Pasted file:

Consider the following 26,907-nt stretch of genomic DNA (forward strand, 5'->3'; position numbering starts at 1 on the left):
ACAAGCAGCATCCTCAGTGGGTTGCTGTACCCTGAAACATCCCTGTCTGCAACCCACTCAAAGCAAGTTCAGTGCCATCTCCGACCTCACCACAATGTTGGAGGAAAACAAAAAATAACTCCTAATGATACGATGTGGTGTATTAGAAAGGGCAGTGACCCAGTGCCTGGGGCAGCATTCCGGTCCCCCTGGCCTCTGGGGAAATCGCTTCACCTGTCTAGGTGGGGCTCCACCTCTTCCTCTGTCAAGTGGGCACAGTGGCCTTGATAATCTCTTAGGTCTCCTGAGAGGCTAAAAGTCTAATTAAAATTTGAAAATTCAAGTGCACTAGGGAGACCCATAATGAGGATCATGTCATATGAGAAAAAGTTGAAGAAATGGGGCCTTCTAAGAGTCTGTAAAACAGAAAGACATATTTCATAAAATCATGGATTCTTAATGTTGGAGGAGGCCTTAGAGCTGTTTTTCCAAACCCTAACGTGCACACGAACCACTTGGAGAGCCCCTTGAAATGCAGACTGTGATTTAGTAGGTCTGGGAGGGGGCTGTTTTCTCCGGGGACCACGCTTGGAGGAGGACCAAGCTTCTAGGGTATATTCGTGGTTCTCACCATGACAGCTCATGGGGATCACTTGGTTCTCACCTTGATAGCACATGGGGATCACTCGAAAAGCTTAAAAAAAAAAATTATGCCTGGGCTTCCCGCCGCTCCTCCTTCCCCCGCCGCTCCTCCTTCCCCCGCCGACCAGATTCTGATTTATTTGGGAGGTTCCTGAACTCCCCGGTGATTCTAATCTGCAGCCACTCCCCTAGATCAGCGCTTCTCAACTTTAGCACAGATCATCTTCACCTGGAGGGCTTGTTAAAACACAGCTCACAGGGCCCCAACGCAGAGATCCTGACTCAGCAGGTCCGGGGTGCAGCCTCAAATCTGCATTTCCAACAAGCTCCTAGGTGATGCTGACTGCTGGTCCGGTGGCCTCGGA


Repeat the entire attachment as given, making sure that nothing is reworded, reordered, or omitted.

Consider the following 26,907-nt stretch of genomic DNA (forward strand, 5'->3'; position numbering starts at 1 on the left):
ACAAGCAGCATCCTCAGTGGGTTGCTGTACCCTGAAACATCCCTGTCTGCAACCCACTCAAAGCAAGTTCAGTGCCATCTCCGACCTCACCACAATGTTGGAGGAAAACAAAAAATAACTCCTAATGATACGATGTGGTGTATTAGAAAGGGCAGTGACCCAGTGCCTGGGGCAGCATTCCGGTCCCCCTGGCCTCTGGGGAAATCGCTTCACCTGTCTAGGTGGGGCTCCACCTCTTCCTCTGTCAAGTGGGCACAGTGGCCTTGATAATCTCTTAGGTCTCCTGAGAGGCTAAAAGTCTAATTAAAATTTGAAAATTCAAGTGCACTAGGGAGACCCATAATGAGGATCATGTCATATGAGAAAAAGTTGAAGAAATGGGGCCTTCTAAGAGTCTGTAAAACAGAAAGACATATTTCATAAAATCATGGATTCTTAATGTTGGAGGAGGCCTTAGAGCTGTTTTTCCAAACCCTAACGTGCACACGAACCACTTGGAGAGCCCCTTGAAATGCAGACTGTGATTTAGTAGGTCTGGGAGGGGGCTGTTTTCTCCGGGGACCACGCTTGGAGGAGGACCAAGCTTCTAGGGTATATTCGTGGTTCTCACCATGACAGCTCATGGGGATCACTTGGTTCTCACCTTGATAGCACATGGGGATCACTCGAAAAGCTTAAAAAAAAAAATTATGCCTGGGCTTCCCGCCGCTCCTCCTTCCCCCGCCGCTCCTCCTTCCCCCGCCGACCAGATTCTGATTTATTTGGGAGGTTCCTGAACTCCCCGGTGATTCTAATCTGCAGCCACTCCCCTAGATCAGCGCTTCTCAACTTTAGCACAGATCATCTTCACCTGGAGGGCTTGTTAAAACACAGCTCACAGGGCCCCAACGCAGAGATCCTGACTCAGCAGGTCCGGGGTGCAGCCTCAAATCTGCATTTCCAACAAGCTCCTAGGTGATGCTGACTGCTGGTCCGGTGGCCTCGGA